PwC has just been hit with a record fine for its failings on the BHS audit, which exposed a pension liability which has ruined thousands of employees.
MY JOURNEY AS AN AUDITOR
I used to be an auditor. I went into the profession thinking that it was a guardian of financial probity. It was drummed into me from Day One that the auditor's chief asset (apart from having a questioning brain) is independence of mind. My sole task was to assess whether a company's financial statements showed a "true and fair" view of its activities over the last year, so that interested parties could rely on them. I was never pressured to add other business and fees - this was only something I experienced for the first time in Singapore and I guess led to my falling out of love with the profession - and becoming cynical, of course. It seems that the truly independent audit is a thing of the past.
Standards in accounting firms have slipped in pursuit of current income and personal futures and I would be wary of trusting any report on any financial statements of any major corporation. But, I am not alone in this - most analysts say the same thing.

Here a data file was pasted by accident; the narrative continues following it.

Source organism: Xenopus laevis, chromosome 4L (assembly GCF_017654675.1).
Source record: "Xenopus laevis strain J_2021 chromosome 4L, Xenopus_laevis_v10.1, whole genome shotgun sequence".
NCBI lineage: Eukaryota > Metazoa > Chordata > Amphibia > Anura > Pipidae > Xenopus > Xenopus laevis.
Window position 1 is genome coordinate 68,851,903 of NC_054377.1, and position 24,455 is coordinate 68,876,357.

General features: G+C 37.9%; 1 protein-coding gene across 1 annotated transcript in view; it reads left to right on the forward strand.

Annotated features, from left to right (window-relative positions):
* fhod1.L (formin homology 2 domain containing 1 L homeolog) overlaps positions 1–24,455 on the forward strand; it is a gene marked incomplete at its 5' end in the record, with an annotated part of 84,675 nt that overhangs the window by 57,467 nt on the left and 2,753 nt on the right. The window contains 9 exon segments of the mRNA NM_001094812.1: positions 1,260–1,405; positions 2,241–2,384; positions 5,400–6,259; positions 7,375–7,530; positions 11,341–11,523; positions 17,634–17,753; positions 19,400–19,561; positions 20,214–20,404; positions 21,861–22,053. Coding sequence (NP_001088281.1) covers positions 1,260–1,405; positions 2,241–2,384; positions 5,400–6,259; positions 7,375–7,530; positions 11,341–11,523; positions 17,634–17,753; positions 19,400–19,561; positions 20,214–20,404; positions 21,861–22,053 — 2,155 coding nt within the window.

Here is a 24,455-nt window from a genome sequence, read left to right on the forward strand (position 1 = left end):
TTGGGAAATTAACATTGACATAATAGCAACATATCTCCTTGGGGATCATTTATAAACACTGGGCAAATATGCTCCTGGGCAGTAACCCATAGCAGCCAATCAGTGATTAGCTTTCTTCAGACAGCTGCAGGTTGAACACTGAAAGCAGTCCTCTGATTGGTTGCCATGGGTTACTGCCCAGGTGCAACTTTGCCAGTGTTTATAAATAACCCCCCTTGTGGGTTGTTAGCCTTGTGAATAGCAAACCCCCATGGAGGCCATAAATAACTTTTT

Is there a solution to the need for really independent analysis of major financial statements? There is, but it is anathema to almost every regulator I have ever known. Audit requires bright minds and excellent experience from properly independent people who are well paid for it.
This will never come from the private sector. I would make it a public service, but only a country like Singapore that takes pride in the quality of its public services and pays accordingly could do it. Singapore is still too small to be a pioneer in such a major market. Pioneers are defined as the people who are in front of the masses, but have arrows through their hearts. It would be nice to see it though.
Just a thought.
- The writer was a Price Waterhouse Singapore partner for 18 years in the 1980s and 1990s